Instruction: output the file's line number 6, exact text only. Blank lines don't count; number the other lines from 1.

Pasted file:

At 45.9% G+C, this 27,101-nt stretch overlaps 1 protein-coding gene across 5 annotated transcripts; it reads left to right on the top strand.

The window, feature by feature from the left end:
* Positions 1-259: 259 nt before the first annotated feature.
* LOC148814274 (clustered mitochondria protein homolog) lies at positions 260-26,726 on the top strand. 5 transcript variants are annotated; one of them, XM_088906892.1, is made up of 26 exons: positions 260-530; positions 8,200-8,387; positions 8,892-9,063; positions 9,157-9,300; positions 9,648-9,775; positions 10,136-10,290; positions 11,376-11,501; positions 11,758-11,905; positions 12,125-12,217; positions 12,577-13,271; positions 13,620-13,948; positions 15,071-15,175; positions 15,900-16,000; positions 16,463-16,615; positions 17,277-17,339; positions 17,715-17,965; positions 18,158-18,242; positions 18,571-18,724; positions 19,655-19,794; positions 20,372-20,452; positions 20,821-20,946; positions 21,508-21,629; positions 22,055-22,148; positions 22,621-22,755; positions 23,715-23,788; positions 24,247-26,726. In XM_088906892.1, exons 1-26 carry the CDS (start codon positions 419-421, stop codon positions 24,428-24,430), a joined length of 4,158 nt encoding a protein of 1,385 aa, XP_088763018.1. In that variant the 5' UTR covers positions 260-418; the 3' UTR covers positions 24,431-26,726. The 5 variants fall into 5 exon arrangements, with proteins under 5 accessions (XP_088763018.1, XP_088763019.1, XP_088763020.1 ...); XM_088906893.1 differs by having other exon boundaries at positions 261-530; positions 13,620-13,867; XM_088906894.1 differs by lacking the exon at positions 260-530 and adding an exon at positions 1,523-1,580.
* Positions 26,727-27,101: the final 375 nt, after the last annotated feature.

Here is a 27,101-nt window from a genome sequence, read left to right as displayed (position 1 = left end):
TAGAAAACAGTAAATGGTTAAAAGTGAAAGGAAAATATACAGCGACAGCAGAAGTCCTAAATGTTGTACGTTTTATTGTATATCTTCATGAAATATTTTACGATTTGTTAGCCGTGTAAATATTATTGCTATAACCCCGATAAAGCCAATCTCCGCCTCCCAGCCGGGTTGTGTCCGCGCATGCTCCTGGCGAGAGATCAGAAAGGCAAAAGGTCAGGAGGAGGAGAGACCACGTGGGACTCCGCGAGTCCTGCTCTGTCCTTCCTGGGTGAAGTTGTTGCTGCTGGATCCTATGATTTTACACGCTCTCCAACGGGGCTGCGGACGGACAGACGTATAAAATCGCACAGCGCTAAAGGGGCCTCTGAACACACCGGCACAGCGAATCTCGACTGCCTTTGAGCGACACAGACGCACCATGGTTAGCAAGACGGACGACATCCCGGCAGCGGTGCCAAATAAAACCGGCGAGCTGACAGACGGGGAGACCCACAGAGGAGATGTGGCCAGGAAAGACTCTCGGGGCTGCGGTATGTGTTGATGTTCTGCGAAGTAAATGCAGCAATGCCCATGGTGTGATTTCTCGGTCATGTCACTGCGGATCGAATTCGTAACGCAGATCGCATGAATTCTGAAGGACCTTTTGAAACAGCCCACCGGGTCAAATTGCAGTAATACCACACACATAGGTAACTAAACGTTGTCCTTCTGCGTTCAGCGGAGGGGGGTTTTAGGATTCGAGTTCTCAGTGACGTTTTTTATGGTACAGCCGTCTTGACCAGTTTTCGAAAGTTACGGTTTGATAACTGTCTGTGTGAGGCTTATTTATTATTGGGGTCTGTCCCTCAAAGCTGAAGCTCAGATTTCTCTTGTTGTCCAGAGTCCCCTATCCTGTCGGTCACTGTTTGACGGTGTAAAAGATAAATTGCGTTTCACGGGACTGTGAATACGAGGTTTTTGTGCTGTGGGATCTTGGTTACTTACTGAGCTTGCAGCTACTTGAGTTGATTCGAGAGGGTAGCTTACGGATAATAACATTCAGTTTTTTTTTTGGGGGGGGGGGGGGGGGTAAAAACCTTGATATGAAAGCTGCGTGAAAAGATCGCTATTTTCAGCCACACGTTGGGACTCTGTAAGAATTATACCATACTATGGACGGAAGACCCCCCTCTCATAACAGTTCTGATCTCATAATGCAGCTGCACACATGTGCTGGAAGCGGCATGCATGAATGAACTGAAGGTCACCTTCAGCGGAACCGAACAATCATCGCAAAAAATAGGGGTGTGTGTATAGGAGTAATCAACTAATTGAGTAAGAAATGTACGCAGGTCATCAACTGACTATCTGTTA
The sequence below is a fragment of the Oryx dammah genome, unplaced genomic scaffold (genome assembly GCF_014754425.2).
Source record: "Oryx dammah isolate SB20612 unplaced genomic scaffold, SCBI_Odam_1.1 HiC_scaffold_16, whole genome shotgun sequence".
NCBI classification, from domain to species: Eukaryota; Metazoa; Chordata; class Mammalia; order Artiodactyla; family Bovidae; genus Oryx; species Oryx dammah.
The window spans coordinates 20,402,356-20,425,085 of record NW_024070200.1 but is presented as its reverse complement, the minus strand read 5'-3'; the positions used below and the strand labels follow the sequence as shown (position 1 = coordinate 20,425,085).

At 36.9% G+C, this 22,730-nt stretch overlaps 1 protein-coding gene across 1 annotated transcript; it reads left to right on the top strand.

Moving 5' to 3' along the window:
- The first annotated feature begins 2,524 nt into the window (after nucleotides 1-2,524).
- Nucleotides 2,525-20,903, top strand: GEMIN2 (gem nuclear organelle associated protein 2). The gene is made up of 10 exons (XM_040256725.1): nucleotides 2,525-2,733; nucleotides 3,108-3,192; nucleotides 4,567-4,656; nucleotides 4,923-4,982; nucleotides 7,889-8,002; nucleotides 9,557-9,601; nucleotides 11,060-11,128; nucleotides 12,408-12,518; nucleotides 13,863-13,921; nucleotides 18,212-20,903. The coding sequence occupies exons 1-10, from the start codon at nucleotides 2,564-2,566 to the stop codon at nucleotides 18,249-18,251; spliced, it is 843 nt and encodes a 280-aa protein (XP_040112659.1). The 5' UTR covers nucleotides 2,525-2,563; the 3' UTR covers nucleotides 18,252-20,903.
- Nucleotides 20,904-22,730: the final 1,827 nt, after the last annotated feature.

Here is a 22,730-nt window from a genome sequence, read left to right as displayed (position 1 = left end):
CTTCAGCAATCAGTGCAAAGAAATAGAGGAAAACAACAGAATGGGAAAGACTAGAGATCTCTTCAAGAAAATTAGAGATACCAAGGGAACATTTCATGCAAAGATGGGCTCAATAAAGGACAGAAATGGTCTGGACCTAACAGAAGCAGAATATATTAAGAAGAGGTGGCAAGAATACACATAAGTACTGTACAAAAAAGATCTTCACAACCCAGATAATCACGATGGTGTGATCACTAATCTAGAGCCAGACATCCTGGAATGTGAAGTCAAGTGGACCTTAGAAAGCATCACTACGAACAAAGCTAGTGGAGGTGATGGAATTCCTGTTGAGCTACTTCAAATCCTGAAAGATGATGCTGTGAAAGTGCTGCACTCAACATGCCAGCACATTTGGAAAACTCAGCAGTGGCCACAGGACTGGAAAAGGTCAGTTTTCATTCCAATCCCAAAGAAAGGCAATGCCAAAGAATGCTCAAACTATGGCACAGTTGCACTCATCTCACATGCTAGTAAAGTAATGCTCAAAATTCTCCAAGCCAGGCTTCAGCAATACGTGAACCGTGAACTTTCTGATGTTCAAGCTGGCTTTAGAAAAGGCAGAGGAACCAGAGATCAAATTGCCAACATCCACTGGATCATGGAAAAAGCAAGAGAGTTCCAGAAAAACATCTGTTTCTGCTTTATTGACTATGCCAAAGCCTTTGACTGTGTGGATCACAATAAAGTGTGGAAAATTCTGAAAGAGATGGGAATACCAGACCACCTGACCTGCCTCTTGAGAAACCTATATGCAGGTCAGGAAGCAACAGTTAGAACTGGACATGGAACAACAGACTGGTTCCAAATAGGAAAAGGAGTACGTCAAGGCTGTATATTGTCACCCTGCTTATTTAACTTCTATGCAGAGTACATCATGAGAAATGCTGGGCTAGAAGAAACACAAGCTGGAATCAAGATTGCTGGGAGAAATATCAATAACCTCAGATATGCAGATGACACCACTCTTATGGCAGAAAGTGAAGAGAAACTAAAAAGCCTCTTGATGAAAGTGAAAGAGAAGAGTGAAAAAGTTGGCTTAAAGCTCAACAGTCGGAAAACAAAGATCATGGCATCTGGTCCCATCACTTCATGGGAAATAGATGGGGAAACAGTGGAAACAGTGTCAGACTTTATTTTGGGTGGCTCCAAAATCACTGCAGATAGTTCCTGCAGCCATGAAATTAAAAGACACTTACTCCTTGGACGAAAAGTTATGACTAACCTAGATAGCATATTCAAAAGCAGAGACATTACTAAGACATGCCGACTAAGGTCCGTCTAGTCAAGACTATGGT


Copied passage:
Here is a 27,101-nt window from a genome sequence, read left to right as displayed (position 1 = left end):